Risk of incident circulatory disease in patients treated for differentiated thyroid carcinoma with no history of cardiovascular disease

Research output: Contribution to journalArticlepeer-review


  • Konstantinos A Toulis
  • David Viola
  • George Gkoutos
  • Deepiksana Keerthy

External organisations

  • Department of Endocrinology, 424 General Military Hospital, Thessaloniki, Greece.
  • Endocrine Unit, Department of Clinical and Experimental Medicine, University of Pisa, Pisa, Italy.
  • Centre for Computational Biology, Institute of Cancer and Genomic Sciences, University of Birmingham, Birmingham, United Kingdom.
  • Centre for Endocrinology, Diabetes and Metabolism, Birmingham Health Partners, Birmingham, United Kingdom
  • MRC Health Data Research UK (HDR UK), London, UK.
  • Institute of Applied Health Research, University of Birmingham, Birmingham, Uk.


CONTEXT: The incidence of differentiated thyroid cancer (DTC) is increasing, yet the prognosis is favourable and long-term survival is expected. Exogenous TSH suppression has been used for many years to prevent DTC recurrence and may be associated with increased risks of circulatory diseases.

DESIGN: Risks of circulatory disease in patients treated for DTC were compared to randomly matched patients without DTC (controls) up to a 1:5 ratio using age, sex, body mass index (BMI) and smoking as the matching parameters in a population-based, open cohort study using The Health Improvement Network.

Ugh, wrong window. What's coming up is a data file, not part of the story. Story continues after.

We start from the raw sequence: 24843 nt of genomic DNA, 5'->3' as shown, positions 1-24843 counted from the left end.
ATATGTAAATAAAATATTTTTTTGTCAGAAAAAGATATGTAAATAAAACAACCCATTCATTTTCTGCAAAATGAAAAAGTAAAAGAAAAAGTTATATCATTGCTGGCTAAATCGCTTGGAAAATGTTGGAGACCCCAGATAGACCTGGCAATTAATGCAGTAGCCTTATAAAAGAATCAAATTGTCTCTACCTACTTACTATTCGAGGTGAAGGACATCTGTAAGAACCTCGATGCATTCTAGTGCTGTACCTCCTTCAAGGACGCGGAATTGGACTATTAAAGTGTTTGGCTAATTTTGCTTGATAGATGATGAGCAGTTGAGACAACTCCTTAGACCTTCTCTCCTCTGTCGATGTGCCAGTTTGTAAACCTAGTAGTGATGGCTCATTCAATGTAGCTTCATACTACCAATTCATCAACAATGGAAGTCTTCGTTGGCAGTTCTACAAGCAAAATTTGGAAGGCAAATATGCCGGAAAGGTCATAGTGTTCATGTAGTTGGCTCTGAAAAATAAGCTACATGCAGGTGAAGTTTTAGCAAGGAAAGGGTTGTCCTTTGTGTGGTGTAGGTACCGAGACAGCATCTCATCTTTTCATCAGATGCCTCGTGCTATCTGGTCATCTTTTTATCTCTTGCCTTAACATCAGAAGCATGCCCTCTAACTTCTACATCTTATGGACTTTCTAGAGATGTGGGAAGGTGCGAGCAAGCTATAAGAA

PATIENTS: A total of 3009 patients treated for DTC with no pre-existing cardiovascular disease were identified and matched to 11 303 controls, followed up to median of 5 years.

RESULTS: A total of 1259 incident circulatory events were recorded during the observation period. No difference in the risk of ischaemic heart disease (IHD) (adjusted hazards ratio [aHR]: 1.04, 95% CI: 0.80-1.36) or heart failure (HF) (aHR: 1.27, 95% CI: 0.89-1.81) was detected. The risk of atrial fibrillation (AF) and stroke was significantly higher in patients with DTC (aHR: 1.71, 95% CI: 1.36-2.15 and aHR: 1.34, 95% CI: 1.05-1.72, respectively). In a sensitivity analysis limited to newly diagnosed patients with DTC, only the risk of AF was consistently elevated (aHR: 1.86, 95% CI: 1.33-2.60).

CONCLUSIONS: The increased risk of AF in patients who have undergone treatment for DTC but without pre-existing CVD may warrant periodic screening for this arrhythmia. Whereas no evidence of increased risk of IHD or HF was observed, the increased risk of stroke/TIA warrants further investigation.

Bibliographic note

© 2019 John Wiley & Sons Ltd.


Original languageEnglish
Pages (from-to)323-330
Number of pages8
JournalClinical Endocrinology
Issue number2
Early online date16 Apr 2019
Publication statusPublished - 1 Aug 2019


  • atrial fibrillation, cardiovascular events, s, differentiated thyroid carcinoma, thyroid cancer